I said that I felt one of the fundamental reasons why there is religion-fuelled conflict is because of the claims made by some members of exclusivist religions: that they are the ones who know the true God, and that it is the command of their religions for them to convert the non-Christian and the non-Muslim. "As soon as you say that my God is not good enough for me, you get my back up, and that has fuelled insanity for the past two millennia," I argued.

The couple of Jewish friends in the audience nodded their heads as well as some of my secular-Christian colleagues and students. Ipson concurred with me.

Two days later the Presbyterian minister, who was in the audience, spoke to me. He argued that I could not falsify the claim that "Jesus was the only son of God," revealing to me, again, the power of well-circulated fallacies. I pointed out to my good friend that he was doing a confused reading of the philosopher Karl Popper's thesis that only that which is falsifiable is scientifically verifiable knowledge. Because I cannot disprove that Jesus was the only son of God does not mean that Jesus is the only son of God, I told my friend. It simply means that your assertion cannot be either proved or disproved, and so it is not a verifiable or scientific claim.

He then argued that it was his fundamental right, under American law, as well as the Universal Declaration of Human Rights, that allowed him to spread the message of his God to others. I told him that I am all for freedom of speech, but that the freedom, if wrongly used to assert unverifiable claims, or to demean and demonize others' faiths led to conflict. Religion-influenced conflict, I said, is the biggest bane of humanity now.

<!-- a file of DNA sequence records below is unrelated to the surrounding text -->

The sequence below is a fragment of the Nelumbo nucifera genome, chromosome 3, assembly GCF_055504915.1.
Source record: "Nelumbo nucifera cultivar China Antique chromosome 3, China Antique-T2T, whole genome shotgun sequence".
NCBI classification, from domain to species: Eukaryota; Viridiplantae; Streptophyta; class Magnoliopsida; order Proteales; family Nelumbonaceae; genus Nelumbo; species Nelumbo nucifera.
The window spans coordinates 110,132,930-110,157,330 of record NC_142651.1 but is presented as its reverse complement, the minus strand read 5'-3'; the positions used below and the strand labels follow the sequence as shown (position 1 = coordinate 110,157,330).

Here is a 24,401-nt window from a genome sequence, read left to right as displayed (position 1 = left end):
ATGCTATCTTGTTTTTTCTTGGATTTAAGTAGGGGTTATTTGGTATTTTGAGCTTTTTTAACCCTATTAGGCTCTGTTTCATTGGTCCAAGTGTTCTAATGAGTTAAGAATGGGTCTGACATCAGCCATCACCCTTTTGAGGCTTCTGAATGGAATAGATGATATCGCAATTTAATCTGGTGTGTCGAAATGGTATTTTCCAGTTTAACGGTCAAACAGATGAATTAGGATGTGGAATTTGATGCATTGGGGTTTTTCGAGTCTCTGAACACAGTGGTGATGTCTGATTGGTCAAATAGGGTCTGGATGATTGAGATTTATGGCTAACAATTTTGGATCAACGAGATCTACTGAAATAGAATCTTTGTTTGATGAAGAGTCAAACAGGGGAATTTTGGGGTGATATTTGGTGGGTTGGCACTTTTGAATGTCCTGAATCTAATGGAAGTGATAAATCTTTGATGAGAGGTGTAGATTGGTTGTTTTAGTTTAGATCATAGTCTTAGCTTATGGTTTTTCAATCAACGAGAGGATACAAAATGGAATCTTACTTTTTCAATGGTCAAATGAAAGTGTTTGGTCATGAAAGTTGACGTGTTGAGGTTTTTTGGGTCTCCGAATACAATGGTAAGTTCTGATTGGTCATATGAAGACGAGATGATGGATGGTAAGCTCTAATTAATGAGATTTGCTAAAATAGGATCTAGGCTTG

I told him that it is not as if we could argue about the claims of automobile manufacturers, for example, that their cars and trucks are more reliable and provide better gas mileage than their competitors' cars and trucks. "Oh, but we can," he asserted. I asked him if economic analyses showed that Christians are healthier than Muslims or Hindus, or whether Christians earned more than Sikhs, or if Christians were more loving than Buddhists. It seemed as if he was about to mention Samuel Huntington's thesis about the "clash of civilizations" to argue that there was some kind of sociological or cultural evidence that indeed Christians were "better" than others, but we had to end our conversation. However, my friend is not the only one who believes that Christianity is directly or indirectly responsible for what we take to be the good of modern capitalism and free market economies: there are a whole host of Christians making that argument, and indirect claims to the superiority or uniqueness of their God.